Life in the Fast Lane | Opinion | Pittsburgh | Pittsburgh City Paper

Life in the Fast Lane

Officials put the pedal to the metal for ridesharing

A confession: I haven't used either of the city's ride-sharing services. But I'm already impressed by their ability to get everyone else on board.

Take Pittsburgh Mayor Bill Peduto's July 10 press conference celebrating Senate Bill 1457, which would establish new rules permitting ride-sharing within city limits. On hand were what Peduto, a vocal ride-sharing supporter, called an "interesting pairing" of "progressive Democrats with free-market Republicans," the latter group including suburban legislators John Maher and Mark Mustio.

Lyft and Uber drivers have been ferrying about passengers without such a law, and despite sanctions by the Public Utility Commission. Usually, Republicans are all about law and order, but it's not like these guys are Occupy Pittsburgh: Lyft and Uber are billion-dollar companies backed by the likes of Goldman Sachs (Uber) and hedge fund Third Point Capital (Lyft). Those are rule-breakers the GOP can get behind!

Nor are they alone. This past weekend alone, the Pittsburgh Post-Gazette ran three ride-sharing stories. They included an editorial-board member praising his own Uber experience, and an op-ed co-written by conservative archfiend Grover Norquist, who argued that ride-sharing could help splinter unions and big-city Democrats. Um.

But in Pittsburgh, at least, no one appears to be worried. As state Sen. Wayne Fontana, the Brookline Democrat who sponsored SB 1457, told me July 10, "I've gotten more emails about this than keeping the Penguins in Pittsburgh."

Given all this support, it's worth asking: Why did Uber and Lyft break the law in the first place? Why not use the time-honored democratic process that made this country great: changing the law by hiring lobbyists and buying up politicians with campaign contributions?

When I asked that question of David Barmore, who was on hand to represent Uber at Peduto's press conference, he said that judges elsewhere had ruled that "the law needs to catch up. ... It's an example of technology outpacing regulations."

That's an argument for changing the law or suing over it, not breaking it outright. (In fairness, Lyft is respecting some hallowed traditions: It's hired Harrisburg lobbyist Triad Strategies.) But Mark Price suspects the outlaw approach offers other advantages.

"It's part of a PR plan," says Price, an economist at the labor-backed Keystone Research Center. "It's better than saying, ‘We're the boring company who would like to operate according to the rules.'"

While Price acknowledges that "if cab service in Pittsburgh is loathed, that raises serious questions about the rules governing the PUC," he adds that the agency "has been pilloried unfairly to some extent. The companies were violating the law, and the PUC's job is to bust people who do that." The PUC also must negotiate the concerns of state insurers, who don't want to be on the hook should a driver injure or kill a passenger. Arguably, that's a dispute best resolved before someone ends up in the hospital.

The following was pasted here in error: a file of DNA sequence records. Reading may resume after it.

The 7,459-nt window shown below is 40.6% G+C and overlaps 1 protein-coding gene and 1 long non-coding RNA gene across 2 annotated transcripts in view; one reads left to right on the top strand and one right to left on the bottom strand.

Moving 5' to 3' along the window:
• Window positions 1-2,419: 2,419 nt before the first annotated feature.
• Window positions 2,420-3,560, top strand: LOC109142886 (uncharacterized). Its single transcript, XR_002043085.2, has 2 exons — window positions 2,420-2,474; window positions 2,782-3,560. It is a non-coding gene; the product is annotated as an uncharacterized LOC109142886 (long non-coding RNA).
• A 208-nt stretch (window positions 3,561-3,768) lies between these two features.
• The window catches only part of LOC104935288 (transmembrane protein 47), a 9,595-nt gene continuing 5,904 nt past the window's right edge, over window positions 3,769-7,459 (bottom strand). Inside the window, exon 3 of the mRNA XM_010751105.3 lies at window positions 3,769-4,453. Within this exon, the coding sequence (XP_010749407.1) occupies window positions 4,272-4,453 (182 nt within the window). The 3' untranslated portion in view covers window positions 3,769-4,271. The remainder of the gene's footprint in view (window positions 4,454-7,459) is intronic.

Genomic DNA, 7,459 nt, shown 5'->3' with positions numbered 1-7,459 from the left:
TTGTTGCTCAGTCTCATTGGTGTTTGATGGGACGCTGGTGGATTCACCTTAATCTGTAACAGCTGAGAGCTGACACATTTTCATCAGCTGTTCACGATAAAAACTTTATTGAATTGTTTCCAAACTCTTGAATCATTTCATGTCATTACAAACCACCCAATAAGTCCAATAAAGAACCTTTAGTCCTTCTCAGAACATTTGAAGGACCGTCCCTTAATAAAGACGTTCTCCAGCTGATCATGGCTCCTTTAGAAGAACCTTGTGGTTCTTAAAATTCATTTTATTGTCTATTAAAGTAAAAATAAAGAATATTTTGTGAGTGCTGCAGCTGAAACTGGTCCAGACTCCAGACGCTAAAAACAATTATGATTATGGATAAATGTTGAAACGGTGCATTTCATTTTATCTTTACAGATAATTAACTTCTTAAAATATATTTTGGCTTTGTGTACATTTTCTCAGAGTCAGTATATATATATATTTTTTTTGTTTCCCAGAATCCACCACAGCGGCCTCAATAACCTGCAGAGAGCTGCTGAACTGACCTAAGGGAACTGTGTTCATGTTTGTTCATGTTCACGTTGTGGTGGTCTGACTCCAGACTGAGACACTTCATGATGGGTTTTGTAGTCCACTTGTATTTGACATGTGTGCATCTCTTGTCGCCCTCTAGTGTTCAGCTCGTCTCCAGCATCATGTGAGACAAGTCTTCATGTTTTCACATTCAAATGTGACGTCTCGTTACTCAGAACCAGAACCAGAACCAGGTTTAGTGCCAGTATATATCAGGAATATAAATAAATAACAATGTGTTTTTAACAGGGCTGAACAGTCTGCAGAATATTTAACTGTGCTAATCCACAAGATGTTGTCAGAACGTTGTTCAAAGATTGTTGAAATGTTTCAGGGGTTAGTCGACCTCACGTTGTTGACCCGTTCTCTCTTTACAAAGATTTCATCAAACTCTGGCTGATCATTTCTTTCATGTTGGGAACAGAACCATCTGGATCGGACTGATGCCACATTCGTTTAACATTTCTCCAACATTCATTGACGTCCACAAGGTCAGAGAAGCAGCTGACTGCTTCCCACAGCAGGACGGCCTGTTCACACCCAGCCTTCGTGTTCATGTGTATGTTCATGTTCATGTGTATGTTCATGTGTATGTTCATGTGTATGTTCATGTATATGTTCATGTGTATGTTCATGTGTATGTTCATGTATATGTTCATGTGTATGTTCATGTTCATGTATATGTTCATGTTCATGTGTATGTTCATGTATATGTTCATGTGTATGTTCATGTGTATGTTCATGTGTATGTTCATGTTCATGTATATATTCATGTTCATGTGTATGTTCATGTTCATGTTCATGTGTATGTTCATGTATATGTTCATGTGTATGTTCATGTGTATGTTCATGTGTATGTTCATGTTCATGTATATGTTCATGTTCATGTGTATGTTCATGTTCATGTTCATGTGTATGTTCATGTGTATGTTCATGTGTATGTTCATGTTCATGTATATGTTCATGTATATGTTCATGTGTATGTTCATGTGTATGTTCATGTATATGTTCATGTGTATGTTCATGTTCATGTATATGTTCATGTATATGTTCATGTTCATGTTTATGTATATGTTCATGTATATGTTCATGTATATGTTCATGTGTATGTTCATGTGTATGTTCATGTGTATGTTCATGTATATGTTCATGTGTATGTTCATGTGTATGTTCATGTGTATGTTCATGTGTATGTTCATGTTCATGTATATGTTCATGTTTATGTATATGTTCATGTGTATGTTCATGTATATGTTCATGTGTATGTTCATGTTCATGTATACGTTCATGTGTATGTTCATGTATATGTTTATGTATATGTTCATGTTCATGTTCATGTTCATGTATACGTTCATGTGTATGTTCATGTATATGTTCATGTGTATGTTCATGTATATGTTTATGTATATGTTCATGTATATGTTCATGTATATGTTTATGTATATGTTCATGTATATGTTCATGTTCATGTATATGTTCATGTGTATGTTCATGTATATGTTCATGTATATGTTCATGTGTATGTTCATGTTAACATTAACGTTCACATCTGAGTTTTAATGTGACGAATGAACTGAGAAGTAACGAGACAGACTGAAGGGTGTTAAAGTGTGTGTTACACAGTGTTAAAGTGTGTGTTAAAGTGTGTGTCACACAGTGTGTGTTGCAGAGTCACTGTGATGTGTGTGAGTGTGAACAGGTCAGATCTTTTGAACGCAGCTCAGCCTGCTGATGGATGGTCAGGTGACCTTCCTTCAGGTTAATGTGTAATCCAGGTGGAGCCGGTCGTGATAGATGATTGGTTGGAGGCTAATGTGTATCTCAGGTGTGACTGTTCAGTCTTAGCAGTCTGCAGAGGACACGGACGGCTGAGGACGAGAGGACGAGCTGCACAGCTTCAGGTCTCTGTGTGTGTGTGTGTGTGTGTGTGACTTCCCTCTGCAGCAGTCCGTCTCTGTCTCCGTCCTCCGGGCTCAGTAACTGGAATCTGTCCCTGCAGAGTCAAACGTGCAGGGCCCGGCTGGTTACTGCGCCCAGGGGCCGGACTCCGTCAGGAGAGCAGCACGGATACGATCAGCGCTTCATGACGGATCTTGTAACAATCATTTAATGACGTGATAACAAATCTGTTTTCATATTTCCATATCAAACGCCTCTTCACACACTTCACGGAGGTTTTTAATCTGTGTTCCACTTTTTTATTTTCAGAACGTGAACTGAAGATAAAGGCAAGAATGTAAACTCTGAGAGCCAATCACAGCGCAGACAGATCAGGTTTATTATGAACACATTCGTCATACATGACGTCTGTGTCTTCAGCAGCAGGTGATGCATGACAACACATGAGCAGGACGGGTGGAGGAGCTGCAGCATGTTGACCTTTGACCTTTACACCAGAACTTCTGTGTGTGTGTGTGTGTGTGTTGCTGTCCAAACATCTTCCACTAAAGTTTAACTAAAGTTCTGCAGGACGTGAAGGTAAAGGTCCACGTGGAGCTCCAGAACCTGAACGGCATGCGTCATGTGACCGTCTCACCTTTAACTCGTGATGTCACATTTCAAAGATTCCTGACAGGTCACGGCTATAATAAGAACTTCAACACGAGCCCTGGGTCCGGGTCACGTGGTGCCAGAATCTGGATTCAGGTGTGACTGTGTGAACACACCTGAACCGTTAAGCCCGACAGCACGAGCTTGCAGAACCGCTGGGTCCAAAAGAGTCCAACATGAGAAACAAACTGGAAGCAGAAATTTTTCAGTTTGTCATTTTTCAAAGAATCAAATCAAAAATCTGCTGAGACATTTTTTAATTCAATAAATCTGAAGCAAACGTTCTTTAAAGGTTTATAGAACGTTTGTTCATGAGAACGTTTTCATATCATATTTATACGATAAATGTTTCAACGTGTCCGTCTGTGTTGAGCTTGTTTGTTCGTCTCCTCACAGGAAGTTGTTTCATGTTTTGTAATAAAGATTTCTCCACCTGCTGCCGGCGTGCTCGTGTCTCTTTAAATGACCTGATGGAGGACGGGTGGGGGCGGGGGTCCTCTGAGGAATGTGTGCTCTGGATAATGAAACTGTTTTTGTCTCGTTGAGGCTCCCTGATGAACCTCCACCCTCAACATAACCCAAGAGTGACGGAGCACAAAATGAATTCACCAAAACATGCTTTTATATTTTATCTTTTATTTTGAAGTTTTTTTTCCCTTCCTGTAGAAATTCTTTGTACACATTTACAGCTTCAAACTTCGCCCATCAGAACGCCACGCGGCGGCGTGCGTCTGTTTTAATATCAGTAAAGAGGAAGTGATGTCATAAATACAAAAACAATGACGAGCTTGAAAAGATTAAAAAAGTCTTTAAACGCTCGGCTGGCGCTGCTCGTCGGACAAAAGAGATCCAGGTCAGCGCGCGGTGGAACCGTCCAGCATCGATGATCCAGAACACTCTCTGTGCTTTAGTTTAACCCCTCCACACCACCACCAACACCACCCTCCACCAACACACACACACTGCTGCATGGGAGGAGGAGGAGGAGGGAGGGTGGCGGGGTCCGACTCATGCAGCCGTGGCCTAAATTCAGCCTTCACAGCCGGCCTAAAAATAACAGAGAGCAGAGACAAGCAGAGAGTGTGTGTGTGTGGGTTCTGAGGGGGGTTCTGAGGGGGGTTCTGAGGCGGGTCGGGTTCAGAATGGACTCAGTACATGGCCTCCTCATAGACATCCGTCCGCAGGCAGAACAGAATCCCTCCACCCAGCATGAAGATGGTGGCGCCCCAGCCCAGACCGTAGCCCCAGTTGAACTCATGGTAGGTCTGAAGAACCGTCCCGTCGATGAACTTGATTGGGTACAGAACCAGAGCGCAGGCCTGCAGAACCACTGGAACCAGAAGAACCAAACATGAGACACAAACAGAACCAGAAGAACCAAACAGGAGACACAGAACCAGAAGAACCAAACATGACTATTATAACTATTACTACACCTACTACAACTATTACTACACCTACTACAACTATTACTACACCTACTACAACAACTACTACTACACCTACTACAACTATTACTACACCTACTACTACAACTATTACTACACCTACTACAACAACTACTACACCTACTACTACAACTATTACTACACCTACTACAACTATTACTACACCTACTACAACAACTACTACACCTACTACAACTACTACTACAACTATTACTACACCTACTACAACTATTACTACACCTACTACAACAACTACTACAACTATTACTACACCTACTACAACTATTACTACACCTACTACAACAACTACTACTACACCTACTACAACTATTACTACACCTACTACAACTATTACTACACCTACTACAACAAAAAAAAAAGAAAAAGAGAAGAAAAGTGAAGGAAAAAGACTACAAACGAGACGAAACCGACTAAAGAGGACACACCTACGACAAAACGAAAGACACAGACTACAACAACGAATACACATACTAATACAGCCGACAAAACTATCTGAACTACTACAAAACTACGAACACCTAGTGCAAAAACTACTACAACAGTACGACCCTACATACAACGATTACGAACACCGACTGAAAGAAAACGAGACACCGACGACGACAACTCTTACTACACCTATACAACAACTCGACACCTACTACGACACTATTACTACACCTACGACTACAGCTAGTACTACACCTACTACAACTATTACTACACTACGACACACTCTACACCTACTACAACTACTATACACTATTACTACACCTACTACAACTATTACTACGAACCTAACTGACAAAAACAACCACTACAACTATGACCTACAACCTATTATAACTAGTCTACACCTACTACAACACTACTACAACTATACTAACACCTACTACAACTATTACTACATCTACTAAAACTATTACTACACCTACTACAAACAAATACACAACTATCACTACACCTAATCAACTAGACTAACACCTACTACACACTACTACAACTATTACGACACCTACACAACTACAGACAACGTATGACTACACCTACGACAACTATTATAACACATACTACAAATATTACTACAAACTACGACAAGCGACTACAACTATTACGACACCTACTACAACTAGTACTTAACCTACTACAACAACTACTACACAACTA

Anyway, the PUC's regulations do have an upside. Lyft and Uber get free publicity every time a politician sends out a press release and local media outlets — desperate for the eyeballs of the young and hip — run with it. And while the PUC's $1,000-a-day fine would put the brakes on a true upstart service, an operation like Uber, which is valued at more than $18 billion, can write the fines off as a marketing expense. If anything, they demonstrate the company's street cred as a purveyor of rebellious Urban Cool.

There's nothing new about that strategy. As Tom Frank wrote in his book The Conquest of Cool, during the heyday of 1960s counterculture, corporate America began marketing campaigns that "encouraged resistance to established power." That laid the foundation for what Frank calls "hip consumerism," a mindset in which a pink mustache can become the perfect disguise for a hedge-fund investor.

Other industries can only envy such a marketing coup. Not long ago Range Resources, the Marcellus Shale drilling heavyweight, put up a YouTube ad that sought to align the interests of gas drillers with those of urban cyclists and magenta-coiffed hair stylists. So far, however, no one has moved to scrap Pittsburgh's ban on gas-drilling within city limits. Next time, maybe Range ought to set up an unlicensed rig in Point State Park, and slap a furry mustache on it.

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